When Jeannine Pesce, a 37-year-old mom from Manahawkin, New Jersey, decided to quit her job and go back to school to become a nurse, she was sure it was a smart move toward a more secure future. But she’s planning to buy a home in 2010 and is worried her lack of income will drag down her credit score.
“This is a common myth I think a lot of folks assume is true,” says Curtis Arnold, founder of CardRatings.com and co-author of The Complete Idiot’s Guide to Person-to-Person Lending. “Income might affect your ability to get a loan (depending on the creditor), but it legally should never affect your credit score, either positively or negatively.” When computing your credit score, credit bureaus only look at items such as your payment history and how much debt you owe; personal information like your gender, age, and location can’t legally be considered. And while residing in a famous zip code like 90210 may be fun, says Arnold, it won’t improve your credit.
These days, many of us are doing some serious head scratching when it comes to credit scores, partly because there is a lot of false information swirling around. How can you move forward with your financial life if you’re muddled with misconceptions? Read on as seven more myths are debunked, leaving you with the “real deal” credit information you need when purchasing a home or taking out an auto loan.
Myth 1: Checking your credit will lower your score.
Checking your credit report will never affect your score, says Arnold. Thanks to the Fair Credit Reporting Act, you’re entitled to one copy of your credit report a year from each of the three major credit bureaus. Arnold says you can order them as many times as you want (by paying for subsequent reports) and it still won’t adversely affect your score. If you do apply for credit by filling out an application, though, your score might be slightly pinged.
Myth 2: Shopping around for a loan will hurt your credit score.
Not anymore. In 1999, the scoring model was changed so that consumers wouldn’t be penalized for comparing rates within a 30-day window, says Heather Wagenhals, author of the Unlock Your Wealth crisis management and financial wellness series. However, if you shop for a credit card one day, a boat loan the next, and a mortgage the day after that, the underwriter may wonder whether you were denied or if the loan hasn’t hit your report yet.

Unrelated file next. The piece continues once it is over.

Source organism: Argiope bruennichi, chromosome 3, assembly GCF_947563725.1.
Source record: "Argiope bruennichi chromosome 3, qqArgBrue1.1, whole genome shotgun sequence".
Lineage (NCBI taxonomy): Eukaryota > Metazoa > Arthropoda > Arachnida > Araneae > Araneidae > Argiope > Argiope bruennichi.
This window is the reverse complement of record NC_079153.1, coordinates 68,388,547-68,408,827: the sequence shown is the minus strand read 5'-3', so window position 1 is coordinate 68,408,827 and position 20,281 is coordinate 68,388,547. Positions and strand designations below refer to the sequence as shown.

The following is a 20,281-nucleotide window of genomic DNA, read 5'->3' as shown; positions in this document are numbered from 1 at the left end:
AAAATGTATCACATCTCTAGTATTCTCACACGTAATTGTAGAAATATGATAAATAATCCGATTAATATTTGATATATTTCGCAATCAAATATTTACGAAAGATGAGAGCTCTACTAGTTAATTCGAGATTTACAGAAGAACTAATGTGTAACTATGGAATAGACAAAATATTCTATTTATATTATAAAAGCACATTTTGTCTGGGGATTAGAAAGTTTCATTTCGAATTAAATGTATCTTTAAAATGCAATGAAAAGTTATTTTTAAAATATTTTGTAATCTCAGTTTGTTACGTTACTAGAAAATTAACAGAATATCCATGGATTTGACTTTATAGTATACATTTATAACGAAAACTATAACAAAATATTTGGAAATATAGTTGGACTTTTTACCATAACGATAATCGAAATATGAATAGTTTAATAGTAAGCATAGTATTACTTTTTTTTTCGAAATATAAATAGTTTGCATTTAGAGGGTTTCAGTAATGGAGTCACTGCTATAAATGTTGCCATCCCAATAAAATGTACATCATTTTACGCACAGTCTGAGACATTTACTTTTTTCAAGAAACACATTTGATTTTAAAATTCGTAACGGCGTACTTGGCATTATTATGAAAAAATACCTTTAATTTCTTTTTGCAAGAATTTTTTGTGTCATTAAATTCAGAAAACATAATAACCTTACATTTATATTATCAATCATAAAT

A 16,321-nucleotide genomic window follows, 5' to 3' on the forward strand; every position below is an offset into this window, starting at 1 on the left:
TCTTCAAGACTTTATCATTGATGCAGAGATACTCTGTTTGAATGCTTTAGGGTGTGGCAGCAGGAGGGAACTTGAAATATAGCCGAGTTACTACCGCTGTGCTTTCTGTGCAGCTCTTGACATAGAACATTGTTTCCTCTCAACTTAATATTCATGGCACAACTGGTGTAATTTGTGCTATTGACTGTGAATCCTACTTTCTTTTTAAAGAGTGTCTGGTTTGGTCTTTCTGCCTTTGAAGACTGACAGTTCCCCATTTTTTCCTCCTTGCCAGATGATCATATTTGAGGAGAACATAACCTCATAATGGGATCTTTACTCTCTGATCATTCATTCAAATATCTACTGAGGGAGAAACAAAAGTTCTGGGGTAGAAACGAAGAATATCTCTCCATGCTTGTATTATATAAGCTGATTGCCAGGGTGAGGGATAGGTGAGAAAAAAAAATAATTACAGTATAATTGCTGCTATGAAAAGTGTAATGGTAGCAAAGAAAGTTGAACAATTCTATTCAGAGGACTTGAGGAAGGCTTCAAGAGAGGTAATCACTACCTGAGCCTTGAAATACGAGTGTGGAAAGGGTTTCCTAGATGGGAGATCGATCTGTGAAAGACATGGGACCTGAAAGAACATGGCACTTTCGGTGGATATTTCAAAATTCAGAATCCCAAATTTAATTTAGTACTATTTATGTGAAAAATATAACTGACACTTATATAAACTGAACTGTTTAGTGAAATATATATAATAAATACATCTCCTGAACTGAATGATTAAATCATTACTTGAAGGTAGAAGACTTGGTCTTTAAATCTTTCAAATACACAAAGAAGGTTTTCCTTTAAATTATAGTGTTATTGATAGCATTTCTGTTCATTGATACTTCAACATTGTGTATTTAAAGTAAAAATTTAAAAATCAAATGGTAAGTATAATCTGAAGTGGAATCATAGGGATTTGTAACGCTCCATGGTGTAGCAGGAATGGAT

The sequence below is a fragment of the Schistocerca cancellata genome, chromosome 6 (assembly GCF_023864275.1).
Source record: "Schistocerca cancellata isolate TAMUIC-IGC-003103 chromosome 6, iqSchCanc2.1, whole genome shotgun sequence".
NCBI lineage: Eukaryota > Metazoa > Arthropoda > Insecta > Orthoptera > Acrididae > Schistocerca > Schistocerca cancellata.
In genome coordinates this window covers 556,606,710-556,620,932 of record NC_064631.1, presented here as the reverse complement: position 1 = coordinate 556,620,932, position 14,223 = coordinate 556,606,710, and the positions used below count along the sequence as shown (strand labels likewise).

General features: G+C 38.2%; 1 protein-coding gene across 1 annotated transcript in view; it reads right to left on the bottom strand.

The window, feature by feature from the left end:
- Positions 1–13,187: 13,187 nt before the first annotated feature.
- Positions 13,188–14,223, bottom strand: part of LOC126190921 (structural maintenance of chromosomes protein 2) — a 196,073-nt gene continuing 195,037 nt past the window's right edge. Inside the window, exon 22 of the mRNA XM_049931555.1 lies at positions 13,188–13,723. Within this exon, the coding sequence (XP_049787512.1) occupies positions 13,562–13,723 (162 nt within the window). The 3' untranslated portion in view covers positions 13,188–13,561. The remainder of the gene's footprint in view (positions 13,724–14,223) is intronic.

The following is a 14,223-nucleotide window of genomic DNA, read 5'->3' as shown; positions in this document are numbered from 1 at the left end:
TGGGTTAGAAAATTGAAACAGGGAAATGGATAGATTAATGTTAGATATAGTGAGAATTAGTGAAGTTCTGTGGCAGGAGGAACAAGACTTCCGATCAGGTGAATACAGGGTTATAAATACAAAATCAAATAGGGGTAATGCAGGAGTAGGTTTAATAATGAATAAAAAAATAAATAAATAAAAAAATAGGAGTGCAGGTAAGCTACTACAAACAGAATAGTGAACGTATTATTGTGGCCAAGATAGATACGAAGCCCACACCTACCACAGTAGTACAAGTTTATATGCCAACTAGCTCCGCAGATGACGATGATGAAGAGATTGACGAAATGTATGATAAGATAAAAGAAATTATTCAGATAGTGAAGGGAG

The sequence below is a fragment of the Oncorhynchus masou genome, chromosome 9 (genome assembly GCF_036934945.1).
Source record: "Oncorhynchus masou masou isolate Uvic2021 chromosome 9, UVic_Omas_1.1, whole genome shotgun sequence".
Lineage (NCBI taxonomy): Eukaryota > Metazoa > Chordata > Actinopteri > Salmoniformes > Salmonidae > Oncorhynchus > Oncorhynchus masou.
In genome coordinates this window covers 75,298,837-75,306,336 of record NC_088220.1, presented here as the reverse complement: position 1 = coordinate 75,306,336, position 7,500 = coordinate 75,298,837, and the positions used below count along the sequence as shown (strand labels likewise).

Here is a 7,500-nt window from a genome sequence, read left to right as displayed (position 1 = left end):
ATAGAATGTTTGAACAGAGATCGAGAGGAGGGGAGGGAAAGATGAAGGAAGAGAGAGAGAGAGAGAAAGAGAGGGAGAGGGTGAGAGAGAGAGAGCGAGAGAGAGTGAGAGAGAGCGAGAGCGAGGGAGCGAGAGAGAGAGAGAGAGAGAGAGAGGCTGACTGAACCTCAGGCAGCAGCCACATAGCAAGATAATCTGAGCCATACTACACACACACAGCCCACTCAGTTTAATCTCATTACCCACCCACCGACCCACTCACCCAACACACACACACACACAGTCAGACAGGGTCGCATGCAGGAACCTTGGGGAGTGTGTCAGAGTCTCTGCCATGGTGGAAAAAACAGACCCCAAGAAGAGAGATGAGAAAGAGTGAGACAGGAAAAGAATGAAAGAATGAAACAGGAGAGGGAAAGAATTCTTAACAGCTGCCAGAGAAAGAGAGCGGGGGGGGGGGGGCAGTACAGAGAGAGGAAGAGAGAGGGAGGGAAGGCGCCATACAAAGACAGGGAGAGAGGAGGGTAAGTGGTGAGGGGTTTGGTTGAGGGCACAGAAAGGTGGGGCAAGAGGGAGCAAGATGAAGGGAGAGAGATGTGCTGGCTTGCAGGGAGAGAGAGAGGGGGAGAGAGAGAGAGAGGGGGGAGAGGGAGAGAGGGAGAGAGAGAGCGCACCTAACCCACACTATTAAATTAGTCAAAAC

Myth 3: If you don’t use your credit card account, you’ll lose your credit line.
As a credit fraud measure, your lender may stop reporting your trade line for lack of activity, says Wagenhals. “Your scoring is based in part by open and active trade lines,” she says. “Thirty percent of your score is based on timely payments. If there is no payment due, you may be missing out on a possible one-third of your credit score.” According to Wagenhals, it’s much better to charge your credit cards up to the amount you can comfortably pay off each month and rotate cards to keep them all open and active.
Myth 4: If you co-sign on a loan, your credit score is not affected.
According to Patrick Ritchie, author of The Credit Road Map, when you co-sign on a loan, you are equally liable (along with the primary borrower) to repay it. This debt will appear on your credit report and will have the same ramifications as if it were your debt exclusively. “Consider the payment ramifications,” says Ritchie. “If you have co-signed for someone and he or she is 30 days late on the payment, it will hurt both of your credit scores. In the case of co-signing on credit card, they may pay on time, but if the card is maxed out, the impact on both credit scores can be dramatic.”
Myth 5: It’s impossible (and takes forever) to dispute information on my credit file.
By law, the credit bureaus have only 30 days to complete an investigation on your credit file – all you have to do is request it, says Gregory B. Meyer, community relations manager at Meriwest Credit Union in San Jose, California. “If they cannot determine the validity or accuracy of an item or if it was determined to be out-of-date/expired, it is supposed to be removed from your credit report,” he says. When you mail your investigation request to the credit bureau, Meyer adds, you must mail copies of the request to the creditor as well.
Myth 6: After saying “I do,” your credit scores are married, too.
It’s a common misconception that credit scores are united in marriage, says Ken Lin, CEO of Credit Karma, a credit-score management service based in San Francisco. While you may share financial obligations in marriage, your credit scores will remain separate.
However, your spouse’s credit habits can affect your credit score, specifically activities like paying bills on time. “If your spouse has had credit problems in the past, make sure he or she is committed to a healthy credit future before you agree to co-signing or opening a joint credit account.”
Myth 7: Turning to a credit-counseling service will hurt your score.
“Credit counseling by itself most definitely does not hurt your credit score,” says Ken Clark, certified financial planner and author of The Complete Idiot’s Guide to Getting Out of Debt. “There is no place to report such a thing on the actual credit report, which is the basis for your credit score.”
According to Clark, this myth surfaces because of people who end up working with for-profit debt settlement agencies that deceptively market themselves as “credit counseling.” When these organizations negotiate a repayment plan or debt settlement on your behalf, says Clark, this can cause a drop in your credit score, since it is a further demonstration that you were unable to handle your use of debt wisely.
Credit-Score Urban Legends – Busted! is provided by Experian.com